Patience, Compassion, Hope, and the Christian Art of Dying Well

Rowman & Littlefield, 2004 - 161 pages
Patience, Compassion, Hope, and the Christian Art of Dying Well combines a strong pastoral sensibility with the best of contemporary scholarship in Christian ethics to answer the pressing questions of how Christians should respond to suffering and death. By mining the rich tradition of virtue ethics, Christopher Vogt uses the virtues of patience, compassion, and hope as a framework for specifying the shape of a good death, and for naming the practices Christians should develop to live well and die well.

Bringing together historical, biblical, and contemporary sources in Christian ethics, Vogt provides a long-overdue theological analysis of the ars moriendi or "art of dying" literature of four centuries ago. He then builds on that tradition by turning to the question of how the advice those authors gave to their readers must be reshaped in order to be adequate to the contemporary context. Through a careful analysis of Luke's passion narrative, Vogt uses Jesus as the primary model for being patient in the face of death and for dying well.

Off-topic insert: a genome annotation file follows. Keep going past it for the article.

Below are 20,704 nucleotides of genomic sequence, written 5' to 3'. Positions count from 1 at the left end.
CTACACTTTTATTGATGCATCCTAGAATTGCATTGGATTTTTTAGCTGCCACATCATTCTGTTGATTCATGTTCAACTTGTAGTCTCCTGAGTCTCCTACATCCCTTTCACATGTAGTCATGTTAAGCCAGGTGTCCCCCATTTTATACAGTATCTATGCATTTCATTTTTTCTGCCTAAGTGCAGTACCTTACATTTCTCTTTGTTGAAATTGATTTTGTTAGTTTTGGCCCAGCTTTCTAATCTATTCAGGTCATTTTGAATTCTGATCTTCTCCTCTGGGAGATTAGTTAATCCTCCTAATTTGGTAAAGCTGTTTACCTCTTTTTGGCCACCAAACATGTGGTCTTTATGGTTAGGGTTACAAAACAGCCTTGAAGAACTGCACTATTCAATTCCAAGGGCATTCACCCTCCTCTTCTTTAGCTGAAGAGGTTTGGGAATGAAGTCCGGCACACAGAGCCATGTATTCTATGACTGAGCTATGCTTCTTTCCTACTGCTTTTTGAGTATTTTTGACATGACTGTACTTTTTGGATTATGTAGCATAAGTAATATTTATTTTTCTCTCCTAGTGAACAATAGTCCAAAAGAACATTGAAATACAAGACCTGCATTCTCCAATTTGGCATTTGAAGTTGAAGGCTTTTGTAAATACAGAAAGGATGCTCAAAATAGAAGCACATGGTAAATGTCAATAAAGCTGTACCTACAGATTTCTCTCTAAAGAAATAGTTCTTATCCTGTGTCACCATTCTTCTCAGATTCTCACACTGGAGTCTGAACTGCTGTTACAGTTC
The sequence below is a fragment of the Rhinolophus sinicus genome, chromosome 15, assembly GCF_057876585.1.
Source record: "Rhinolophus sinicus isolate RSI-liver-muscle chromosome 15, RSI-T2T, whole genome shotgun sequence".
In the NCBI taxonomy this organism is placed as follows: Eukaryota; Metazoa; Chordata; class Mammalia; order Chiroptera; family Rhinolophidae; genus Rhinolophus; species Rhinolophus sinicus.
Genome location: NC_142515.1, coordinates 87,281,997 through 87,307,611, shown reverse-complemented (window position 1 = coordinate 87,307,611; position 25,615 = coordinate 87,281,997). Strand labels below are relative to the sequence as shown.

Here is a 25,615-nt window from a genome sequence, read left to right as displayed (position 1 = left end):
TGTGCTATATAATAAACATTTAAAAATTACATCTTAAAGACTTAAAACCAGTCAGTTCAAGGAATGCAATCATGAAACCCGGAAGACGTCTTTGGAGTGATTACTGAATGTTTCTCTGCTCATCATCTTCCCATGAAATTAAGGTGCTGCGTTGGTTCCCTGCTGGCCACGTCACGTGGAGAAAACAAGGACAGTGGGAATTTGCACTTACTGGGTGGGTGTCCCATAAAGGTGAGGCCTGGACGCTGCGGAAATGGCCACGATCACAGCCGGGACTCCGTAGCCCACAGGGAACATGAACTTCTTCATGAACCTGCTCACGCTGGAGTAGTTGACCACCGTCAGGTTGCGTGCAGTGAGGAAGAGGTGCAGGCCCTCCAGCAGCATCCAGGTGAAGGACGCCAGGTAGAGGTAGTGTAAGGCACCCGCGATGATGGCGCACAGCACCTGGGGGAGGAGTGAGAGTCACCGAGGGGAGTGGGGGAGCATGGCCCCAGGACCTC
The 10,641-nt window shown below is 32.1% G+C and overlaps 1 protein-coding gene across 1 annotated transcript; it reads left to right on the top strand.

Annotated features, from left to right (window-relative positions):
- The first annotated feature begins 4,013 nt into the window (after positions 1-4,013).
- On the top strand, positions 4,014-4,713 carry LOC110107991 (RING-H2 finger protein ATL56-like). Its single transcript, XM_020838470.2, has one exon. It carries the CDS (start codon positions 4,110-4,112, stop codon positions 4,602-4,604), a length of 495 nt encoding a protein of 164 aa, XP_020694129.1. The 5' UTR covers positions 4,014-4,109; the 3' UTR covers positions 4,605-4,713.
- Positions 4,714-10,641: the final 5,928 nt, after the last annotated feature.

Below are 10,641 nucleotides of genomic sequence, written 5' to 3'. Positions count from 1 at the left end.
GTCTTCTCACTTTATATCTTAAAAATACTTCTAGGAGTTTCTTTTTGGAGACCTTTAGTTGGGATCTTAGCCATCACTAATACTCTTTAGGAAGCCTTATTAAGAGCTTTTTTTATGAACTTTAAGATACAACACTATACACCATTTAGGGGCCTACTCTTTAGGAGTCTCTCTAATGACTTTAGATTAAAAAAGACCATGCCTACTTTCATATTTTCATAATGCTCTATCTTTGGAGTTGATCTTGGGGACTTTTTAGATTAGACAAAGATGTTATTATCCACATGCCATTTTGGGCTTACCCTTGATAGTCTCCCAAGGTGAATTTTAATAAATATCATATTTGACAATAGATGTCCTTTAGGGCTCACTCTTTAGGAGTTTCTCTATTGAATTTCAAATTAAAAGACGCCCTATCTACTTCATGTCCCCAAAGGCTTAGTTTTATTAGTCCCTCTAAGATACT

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Table des matières

A Context for the Task of Dying Christian Virtue Ethics and Dying Well
Dying Well in Historical Perspective The Ars Moriendi Tradition of the Sixteenth and Seventeenth Centuries
Competing Visions of Compassion How Should We Respond to Suffering?
A Biblical Ars Moriendi Dying Well According to Luke
Toward an Ars Moriendi for Our Time
About the Author
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Christopher P. Vogt is assistant professor of theology and religious studies at St. John's University, New York

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